There is currently a manifest trend in the scientific Python ecosystem: Python is slowly but surely coming to the browser. It's a real challenge, but we're getting there. In this post, I want to give an overview of where we are, and where we're headed.
Why it's a good thing
Python is becoming one of the most popular open source platforms for scientific computing and data analysis. The language is easy-to-use, expressive, open to the rest of the universe, and the scientific ecosystem is quite solid.
On the other hand, the Web is today the platform of choice for client-side applications. What we called Web 2.0 some time ago is now just the Web. Social networks have pervaded our lives and sharing things on the Web with our acquaintances is now entirely natural. The Web is also becoming a solid mobile platform, maybe not quite as powerful as native platforms yet, but it should eventually get there (at least that's my hope).
It doesn't have to be that way. Technical difficulties can be overcome. We're not there yet, but we're getting there. Here's why.
The signs it's coming
It's like different pieces of a puzzle popping here and there, suggesting a barely perceptible convergence. From time to time, Python timidly tempts to approach the Web platform.
The IPython notebook
The most dazzling attempt so far has decidedly been the IPython notebook. This impressively architectured piece of software has been particularly well received by the community. The reason is that it was just the exactly right answer to a desperate need. The fact that it's a browser-based technology is almost a detail, and yet that is precisely my point. Many people now live in the browser, so bringing Python there just seems absolutely right.
To me, the IPython notebook is the first revolution in the convergence between Python and the Web platform.
Web-based visualization libraries in Python
Another trend concerns interactive data visualization technologies that come to the browser.
Libraries like Bokeh, or online services like plot.ly, allow people to design figures in Python in order to obtain Web-based visualizations. The rationale behind these ideas is that scientists are no longer satisfied with static publication-ready plots: they want interactive plots. There really can be scientific information in interactivity (think about linked brushing for instance).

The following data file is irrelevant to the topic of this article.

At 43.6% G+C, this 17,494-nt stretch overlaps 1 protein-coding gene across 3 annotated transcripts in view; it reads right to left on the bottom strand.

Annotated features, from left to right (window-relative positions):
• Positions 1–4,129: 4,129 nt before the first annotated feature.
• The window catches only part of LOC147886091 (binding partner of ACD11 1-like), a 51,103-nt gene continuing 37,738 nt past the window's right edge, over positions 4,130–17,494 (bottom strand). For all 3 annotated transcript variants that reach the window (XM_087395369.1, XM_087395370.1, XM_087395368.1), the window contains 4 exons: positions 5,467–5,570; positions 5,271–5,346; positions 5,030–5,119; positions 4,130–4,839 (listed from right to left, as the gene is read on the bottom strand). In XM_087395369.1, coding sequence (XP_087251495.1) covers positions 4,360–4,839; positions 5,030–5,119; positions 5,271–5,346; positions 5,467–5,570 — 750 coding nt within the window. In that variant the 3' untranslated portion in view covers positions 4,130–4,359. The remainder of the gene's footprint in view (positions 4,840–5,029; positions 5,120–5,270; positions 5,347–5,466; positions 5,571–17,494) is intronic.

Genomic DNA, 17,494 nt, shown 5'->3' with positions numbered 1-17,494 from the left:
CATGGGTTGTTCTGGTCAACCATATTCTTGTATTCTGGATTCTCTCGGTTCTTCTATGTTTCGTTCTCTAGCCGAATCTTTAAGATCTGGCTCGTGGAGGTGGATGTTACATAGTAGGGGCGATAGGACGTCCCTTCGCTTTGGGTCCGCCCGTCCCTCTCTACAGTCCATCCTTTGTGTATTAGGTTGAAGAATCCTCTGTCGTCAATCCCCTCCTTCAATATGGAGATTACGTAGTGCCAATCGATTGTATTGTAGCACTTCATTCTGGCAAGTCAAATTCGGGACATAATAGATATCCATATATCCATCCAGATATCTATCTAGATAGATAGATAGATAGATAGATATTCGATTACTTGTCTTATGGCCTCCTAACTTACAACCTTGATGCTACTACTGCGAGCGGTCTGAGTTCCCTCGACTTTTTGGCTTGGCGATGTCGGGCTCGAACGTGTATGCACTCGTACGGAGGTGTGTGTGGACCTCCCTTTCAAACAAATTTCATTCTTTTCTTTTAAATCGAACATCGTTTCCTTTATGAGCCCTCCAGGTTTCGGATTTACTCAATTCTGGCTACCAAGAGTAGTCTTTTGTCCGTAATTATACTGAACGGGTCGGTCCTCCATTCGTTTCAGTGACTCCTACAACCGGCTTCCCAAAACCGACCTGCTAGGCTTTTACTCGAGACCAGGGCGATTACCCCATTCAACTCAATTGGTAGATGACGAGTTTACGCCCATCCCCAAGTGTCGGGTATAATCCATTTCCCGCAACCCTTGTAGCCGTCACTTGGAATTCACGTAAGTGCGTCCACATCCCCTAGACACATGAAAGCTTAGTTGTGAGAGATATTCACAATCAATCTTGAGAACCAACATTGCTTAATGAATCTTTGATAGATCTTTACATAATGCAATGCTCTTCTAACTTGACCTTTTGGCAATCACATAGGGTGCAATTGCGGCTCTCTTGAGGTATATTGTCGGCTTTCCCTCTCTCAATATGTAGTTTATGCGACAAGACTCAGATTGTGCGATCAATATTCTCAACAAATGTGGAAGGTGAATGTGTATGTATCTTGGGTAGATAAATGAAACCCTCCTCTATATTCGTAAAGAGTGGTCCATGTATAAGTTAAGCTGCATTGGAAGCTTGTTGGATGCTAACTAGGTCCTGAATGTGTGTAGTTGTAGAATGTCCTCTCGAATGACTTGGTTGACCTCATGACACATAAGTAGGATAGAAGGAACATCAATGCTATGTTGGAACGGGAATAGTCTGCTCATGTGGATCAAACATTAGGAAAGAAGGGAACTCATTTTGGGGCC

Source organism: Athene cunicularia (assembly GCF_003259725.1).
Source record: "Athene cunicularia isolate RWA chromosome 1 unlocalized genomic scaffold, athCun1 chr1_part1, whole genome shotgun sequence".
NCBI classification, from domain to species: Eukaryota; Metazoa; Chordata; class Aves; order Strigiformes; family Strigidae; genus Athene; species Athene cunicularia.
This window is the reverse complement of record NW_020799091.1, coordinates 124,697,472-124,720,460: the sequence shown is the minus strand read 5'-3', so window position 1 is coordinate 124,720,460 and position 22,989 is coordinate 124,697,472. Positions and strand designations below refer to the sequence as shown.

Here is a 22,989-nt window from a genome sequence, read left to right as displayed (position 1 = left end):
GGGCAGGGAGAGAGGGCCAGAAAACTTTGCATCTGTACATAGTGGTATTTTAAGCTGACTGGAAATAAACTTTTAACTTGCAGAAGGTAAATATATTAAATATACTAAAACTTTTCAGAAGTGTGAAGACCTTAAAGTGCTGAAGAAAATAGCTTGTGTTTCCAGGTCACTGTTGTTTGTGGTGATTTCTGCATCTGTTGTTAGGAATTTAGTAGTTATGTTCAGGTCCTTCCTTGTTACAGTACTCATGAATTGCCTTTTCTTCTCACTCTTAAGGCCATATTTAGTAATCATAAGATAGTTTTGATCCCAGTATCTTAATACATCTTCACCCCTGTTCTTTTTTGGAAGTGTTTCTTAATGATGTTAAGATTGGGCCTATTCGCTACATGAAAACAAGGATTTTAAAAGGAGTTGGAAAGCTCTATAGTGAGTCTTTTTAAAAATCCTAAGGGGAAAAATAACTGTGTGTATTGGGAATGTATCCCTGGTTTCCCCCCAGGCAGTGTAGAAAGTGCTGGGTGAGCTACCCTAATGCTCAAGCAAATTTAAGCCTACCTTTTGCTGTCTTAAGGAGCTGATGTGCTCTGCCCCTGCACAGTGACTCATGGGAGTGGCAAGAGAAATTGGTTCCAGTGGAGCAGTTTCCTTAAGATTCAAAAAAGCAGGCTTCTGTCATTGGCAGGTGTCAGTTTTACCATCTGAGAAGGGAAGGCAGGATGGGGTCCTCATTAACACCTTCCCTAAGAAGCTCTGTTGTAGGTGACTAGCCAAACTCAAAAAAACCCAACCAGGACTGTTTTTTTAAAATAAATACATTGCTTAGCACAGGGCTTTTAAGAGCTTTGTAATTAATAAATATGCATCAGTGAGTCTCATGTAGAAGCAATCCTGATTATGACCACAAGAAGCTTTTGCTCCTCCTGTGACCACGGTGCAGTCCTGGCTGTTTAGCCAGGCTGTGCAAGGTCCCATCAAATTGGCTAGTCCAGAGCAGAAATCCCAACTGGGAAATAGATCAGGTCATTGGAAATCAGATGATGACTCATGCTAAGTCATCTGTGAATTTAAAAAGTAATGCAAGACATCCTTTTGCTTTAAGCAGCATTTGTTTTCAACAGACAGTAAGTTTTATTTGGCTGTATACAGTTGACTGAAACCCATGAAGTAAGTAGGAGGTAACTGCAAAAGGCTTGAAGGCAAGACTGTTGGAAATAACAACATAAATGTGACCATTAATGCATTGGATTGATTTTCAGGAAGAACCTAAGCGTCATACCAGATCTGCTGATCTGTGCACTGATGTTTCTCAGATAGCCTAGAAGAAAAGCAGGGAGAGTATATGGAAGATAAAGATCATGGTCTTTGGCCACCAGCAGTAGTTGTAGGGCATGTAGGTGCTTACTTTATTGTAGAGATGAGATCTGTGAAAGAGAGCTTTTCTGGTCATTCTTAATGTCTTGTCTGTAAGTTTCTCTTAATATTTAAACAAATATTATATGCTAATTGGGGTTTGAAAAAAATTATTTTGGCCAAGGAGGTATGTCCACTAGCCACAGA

A widely popular interactive visualization library in the Web community is d3.js. It's no surprise that several Python libraries try to target it as a backend. There's Vincent that lets you design a visualization in Python, export it to Vega (a visualization grammar), and finally generate a d3.js visualization from there.
And there's mpld3, a wonderful attempt to bring matplotlib and d3.js together. The idea is conceptually very simple: export a matplotlib figure to JSON, and generate a d3.js visualization from there. The end-result is stunning: your matplotlib figures become intrinsically interactive. You no longer need a live Python server to pan and zoom in your figure: it's just there, in your browser.
Finally, I want to mention Vispy, a project I'm currently involved in. The idea is to leverage the power of the graphics card (through OpenGL) for fast high-performance interactive visualization of potentially huge datasets. Although it is a Python project, we think hard about ways to bring Vispy to the browser. The most promising (and challenging) approach is quite similar to mpld3: export a visualization in JSON, and render it in the browser with WebGL.
In the end, it seems like data visualization is today a hot topic that concentrates a large part of the various efforts to bring scientific Python to the browser.
I've given the arguments from the Python side. Here are those from the browser side.